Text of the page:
Hypersensitivity pneumonitis is an inflammation of the lung (usually of the very small airways) caused by the body's immune reaction to small air-borne particles. These particles can be bacteria, mold, fungi, or even inorganic. Hypersensitivity pneumonitis (extrinsic allergic alveolitis) includes numerous examples that are caused by specific antigens. Farmer's lung,
associated with repeated inhalation of dusts from hay containing thermophilic actinomycetes, is the prototype.
Hypersensitivity pneumonitis is usually an occupational disease in which exposure to organic dusts, fungus, or molds leads to acute and over time, chroniclung disease. Exposure may also occur in the home, from fungus (molds) present in humidifiers, heating systems, and air conditioners. Some people (for example, bird owners) may have hobbies that can lead to exposure. Acute illness may occur 4 to 6 hours after the exposure, once the person has left the area where the allergen is present. Chronic illness with changes seen on chest X-ray may develop with continued exposures. The chronic form of this disease may lead to pulmonary fibrosis (a scarring of the lung tissue that is often not reversible). Hypersensitivity pneumonitis is thought to be immunologically mediated, although pathogenesis is not completely clear. Precipitating antibodies to the causative antigen are usually demonstrated, suggesting a type III reaction, although vasculitis is not common. Type IV hypersensitivity is suggested by the granulomatous primary tissue reaction and findings in animal models.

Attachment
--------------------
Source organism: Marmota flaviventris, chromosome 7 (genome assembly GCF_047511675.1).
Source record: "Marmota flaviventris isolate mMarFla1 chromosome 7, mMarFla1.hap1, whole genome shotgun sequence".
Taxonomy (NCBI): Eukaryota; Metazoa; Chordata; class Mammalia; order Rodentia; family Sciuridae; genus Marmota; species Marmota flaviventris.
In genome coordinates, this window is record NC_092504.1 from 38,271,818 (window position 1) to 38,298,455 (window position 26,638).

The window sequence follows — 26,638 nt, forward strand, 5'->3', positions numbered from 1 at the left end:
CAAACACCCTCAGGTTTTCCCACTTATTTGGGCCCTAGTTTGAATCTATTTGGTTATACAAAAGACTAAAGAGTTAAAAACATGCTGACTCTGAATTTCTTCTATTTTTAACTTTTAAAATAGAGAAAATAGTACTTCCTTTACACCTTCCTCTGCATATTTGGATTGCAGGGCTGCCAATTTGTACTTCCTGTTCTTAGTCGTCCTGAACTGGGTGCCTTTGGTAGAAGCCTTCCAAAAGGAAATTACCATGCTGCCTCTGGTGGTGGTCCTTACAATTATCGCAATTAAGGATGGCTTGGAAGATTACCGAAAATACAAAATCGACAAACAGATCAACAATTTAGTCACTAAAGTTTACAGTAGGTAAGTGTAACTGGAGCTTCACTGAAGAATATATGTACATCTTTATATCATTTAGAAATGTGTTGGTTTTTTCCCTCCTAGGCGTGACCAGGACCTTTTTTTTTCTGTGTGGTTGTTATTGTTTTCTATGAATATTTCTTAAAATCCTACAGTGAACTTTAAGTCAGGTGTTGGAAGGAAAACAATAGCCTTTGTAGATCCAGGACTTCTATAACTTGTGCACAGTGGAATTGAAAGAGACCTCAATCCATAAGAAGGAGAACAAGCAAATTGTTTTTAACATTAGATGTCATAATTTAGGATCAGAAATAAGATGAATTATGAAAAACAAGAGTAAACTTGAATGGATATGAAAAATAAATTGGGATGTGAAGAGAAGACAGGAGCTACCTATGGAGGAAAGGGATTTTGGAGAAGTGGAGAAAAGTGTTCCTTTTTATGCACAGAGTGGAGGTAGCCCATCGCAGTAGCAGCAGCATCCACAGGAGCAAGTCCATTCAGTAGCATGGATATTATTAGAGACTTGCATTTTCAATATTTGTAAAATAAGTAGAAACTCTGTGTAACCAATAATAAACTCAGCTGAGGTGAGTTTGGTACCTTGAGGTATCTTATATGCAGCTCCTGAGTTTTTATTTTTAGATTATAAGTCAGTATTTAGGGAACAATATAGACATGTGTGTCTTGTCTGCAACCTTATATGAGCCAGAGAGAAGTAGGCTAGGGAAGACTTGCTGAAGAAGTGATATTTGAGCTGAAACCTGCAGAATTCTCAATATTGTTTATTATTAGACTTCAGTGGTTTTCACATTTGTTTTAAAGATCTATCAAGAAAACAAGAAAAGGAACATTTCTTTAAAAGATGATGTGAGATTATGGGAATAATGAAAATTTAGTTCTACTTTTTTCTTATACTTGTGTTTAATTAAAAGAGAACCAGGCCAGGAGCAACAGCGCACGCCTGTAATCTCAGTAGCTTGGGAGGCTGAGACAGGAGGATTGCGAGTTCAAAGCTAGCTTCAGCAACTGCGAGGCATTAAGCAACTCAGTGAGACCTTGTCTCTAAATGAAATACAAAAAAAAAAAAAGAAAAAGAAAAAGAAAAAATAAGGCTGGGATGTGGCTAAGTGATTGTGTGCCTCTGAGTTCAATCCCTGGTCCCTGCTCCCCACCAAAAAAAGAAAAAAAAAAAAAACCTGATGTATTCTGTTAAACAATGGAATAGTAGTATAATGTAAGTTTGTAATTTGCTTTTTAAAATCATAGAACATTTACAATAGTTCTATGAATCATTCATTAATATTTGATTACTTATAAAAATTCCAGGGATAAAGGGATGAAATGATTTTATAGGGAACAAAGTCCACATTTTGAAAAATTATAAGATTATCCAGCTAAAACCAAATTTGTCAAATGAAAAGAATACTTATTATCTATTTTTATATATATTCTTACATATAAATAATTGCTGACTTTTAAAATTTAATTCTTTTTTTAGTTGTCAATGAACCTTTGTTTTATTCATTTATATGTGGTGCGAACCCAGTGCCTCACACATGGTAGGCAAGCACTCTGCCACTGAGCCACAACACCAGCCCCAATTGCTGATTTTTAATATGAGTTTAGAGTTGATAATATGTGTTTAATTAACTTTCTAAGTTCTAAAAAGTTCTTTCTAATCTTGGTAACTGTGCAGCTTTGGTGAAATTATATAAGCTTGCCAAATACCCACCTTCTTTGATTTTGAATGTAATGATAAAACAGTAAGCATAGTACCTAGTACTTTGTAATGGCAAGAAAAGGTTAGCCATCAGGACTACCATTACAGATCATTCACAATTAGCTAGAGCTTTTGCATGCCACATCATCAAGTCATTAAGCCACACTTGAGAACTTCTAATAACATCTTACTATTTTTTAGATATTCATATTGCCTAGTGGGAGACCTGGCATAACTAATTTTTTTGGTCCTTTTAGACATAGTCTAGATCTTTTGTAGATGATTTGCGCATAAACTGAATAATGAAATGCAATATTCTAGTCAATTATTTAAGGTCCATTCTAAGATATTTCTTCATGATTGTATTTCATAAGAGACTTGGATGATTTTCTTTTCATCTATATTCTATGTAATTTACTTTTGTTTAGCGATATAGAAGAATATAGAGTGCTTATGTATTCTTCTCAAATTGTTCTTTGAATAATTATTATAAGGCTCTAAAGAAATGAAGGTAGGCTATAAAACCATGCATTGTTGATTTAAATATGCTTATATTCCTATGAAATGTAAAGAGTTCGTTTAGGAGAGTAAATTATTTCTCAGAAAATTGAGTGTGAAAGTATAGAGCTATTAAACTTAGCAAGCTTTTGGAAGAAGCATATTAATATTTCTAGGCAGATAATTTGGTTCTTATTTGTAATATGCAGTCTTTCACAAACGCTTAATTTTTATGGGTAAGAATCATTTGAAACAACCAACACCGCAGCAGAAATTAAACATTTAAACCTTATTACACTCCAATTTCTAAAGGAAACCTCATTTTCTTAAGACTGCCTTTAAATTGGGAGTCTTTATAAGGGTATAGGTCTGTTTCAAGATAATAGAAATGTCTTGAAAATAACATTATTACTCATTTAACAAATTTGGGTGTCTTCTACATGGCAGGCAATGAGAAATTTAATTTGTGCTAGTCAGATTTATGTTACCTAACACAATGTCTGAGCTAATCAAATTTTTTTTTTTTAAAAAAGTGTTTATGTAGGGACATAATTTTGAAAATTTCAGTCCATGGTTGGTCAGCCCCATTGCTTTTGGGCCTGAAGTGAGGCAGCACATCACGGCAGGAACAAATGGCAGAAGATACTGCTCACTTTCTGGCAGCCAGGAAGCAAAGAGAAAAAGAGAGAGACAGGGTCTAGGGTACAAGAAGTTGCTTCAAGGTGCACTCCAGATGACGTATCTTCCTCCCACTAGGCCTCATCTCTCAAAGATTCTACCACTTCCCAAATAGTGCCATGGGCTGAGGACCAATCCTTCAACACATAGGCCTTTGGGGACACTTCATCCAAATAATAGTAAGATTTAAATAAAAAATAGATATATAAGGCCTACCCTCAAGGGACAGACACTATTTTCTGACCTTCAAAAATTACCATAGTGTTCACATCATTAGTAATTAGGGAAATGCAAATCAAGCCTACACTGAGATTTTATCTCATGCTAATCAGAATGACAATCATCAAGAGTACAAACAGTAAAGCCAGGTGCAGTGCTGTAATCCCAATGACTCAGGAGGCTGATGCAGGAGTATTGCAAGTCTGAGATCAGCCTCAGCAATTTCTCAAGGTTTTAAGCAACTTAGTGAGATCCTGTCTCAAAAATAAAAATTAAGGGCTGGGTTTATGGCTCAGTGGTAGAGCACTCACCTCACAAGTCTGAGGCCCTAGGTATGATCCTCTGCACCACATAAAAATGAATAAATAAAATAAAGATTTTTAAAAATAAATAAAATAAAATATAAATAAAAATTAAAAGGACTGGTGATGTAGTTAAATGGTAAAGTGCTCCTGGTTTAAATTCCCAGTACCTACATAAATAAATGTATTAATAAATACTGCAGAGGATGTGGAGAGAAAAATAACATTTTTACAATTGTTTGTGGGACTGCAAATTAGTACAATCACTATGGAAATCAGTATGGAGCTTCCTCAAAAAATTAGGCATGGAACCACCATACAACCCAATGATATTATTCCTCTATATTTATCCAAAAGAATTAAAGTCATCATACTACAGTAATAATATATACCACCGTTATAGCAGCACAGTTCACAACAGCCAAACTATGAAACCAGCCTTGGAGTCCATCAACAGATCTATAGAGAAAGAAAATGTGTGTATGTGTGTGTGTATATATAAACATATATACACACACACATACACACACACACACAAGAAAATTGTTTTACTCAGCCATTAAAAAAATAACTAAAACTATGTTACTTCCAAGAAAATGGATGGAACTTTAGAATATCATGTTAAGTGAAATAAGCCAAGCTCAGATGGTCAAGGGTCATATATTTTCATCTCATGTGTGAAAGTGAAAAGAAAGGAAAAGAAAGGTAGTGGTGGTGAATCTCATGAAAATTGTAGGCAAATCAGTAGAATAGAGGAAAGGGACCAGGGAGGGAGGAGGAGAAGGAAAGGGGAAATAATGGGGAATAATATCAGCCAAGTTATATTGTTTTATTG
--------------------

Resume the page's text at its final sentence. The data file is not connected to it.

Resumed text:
Hypersensitivity pneumonitis can range from acute to chronic. Acute hypersensitivity pneumonitis tends to occur 4-12 hours after exposure (usually heavy exposure) to the particles. Symptoms include fever, chills, coughing, shortness of breath, body aches, etc. Chest x-rays may show diffuse small nodules. Typically, the symptoms will subside hours to days after exposure (provided there are no repeated exposures). Chest x-ray abnormalities will also disappear. Chronic hypersensitivity pneumonitis causes lung scarring (fibrosis) and symptoms of shortness of breath and cough. Chronic disease is believed to occur after prolonged low grade exposure to the offending particles.
Treatment of hypersensitivity pneumonitis seeks to identify the offending allergen and avoid further exposure to it. A change of occupations may be indicated in cases where future worksite exposure would be unavoidable. In chronic forms of the disease, treatment with glucocorticoids (a type of steroid drugs) can be tried because this may decrease inflammation.